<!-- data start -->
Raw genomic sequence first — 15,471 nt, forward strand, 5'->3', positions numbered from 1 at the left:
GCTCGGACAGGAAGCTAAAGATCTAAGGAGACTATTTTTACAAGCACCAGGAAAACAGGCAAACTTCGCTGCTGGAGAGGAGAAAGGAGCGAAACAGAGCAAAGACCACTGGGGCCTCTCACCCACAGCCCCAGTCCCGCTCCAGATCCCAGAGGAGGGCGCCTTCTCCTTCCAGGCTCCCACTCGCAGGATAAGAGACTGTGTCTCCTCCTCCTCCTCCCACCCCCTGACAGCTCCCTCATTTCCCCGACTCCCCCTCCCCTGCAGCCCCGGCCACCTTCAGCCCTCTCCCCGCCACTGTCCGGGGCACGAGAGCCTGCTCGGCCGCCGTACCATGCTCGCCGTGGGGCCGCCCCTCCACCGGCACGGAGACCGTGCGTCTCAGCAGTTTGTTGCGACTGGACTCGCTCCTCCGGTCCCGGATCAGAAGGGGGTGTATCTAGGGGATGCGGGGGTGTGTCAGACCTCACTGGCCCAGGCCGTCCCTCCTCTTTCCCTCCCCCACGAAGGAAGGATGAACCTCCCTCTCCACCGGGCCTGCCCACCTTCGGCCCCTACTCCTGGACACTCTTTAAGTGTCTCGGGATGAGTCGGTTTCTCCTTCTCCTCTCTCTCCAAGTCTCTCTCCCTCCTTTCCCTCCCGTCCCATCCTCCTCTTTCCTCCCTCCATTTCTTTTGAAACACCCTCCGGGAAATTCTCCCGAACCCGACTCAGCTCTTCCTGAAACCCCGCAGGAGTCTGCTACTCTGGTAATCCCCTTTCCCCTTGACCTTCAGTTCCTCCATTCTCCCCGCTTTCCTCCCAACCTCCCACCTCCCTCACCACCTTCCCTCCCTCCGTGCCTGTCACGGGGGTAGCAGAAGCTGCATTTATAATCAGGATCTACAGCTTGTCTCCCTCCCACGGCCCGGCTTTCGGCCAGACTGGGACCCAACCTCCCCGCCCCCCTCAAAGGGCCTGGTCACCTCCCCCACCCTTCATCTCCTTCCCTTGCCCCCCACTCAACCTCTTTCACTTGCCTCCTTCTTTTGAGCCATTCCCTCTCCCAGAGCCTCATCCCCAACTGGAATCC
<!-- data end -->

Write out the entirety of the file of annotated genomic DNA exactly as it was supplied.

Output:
Raw genomic sequence first — 15,471 nt, forward strand, 5'->3', positions numbered from 1 at the left:
GCTCGGACAGGAAGCTAAAGATCTAAGGAGACTATTTTTACAAGCACCAGGAAAACAGGCAAACTTCGCTGCTGGAGAGGAGAAAGGAGCGAAACAGAGCAAAGACCACTGGGGCCTCTCACCCACAGCCCCAGTCCCGCTCCAGATCCCAGAGGAGGGCGCCTTCTCCTTCCAGGCTCCCACTCGCAGGATAAGAGACTGTGTCTCCTCCTCCTCCTCCCACCCCCTGACAGCTCCCTCATTTCCCCGACTCCCCCTCCCCTGCAGCCCCGGCCACCTTCAGCCCTCTCCCCGCCACTGTCCGGGGCACGAGAGCCTGCTCGGCCGCCGTACCATGCTCGCCGTGGGGCCGCCCCTCCACCGGCACGGAGACCGTGCGTCTCAGCAGTTTGTTGCGACTGGACTCGCTCCTCCGGTCCCGGATCAGAAGGGGGTGTATCTAGGGGATGCGGGGGTGTGTCAGACCTCACTGGCCCAGGCCGTCCCTCCTCTTTCCCTCCCCCACGAAGGAAGGATGAACCTCCCTCTCCACCGGGCCTGCCCACCTTCGGCCCCTACTCCTGGACACTCTTTAAGTGTCTCGGGATGAGTCGGTTTCTCCTTCTCCTCTCTCTCCAAGTCTCTCTCCCTCCTTTCCCTCCCGTCCCATCCTCCTCTTTCCTCCCTCCATTTCTTTTGAAACACCCTCCGGGAAATTCTCCCGAACCCGACTCAGCTCTTCCTGAAACCCCGCAGGAGTCTGCTACTCTGGTAATCCCCTTTCCCCTTGACCTTCAGTTCCTCCATTCTCCCCGCTTTCCTCCCAACCTCCCACCTCCCTCACCACCTTCCCTCCCTCCGTGCCTGTCACGGGGGTAGCAGAAGCTGCATTTATAATCAGGATCTACAGCTTGTCTCCCTCCCACGGCCCGGCTTTCGGCCAGACTGGGACCCAACCTCCCCGCCCCCCTCAAAGGGCCTGGTCACCTCCCCCACCCTTCATCTCCTTCCCTTGCCCCCCACTCAACCTCTTTCACTTGCCTCCTTCTTTTGAGCCATTCCCTCTCCCAGAGCCTCATCCCCAACTGGAATCC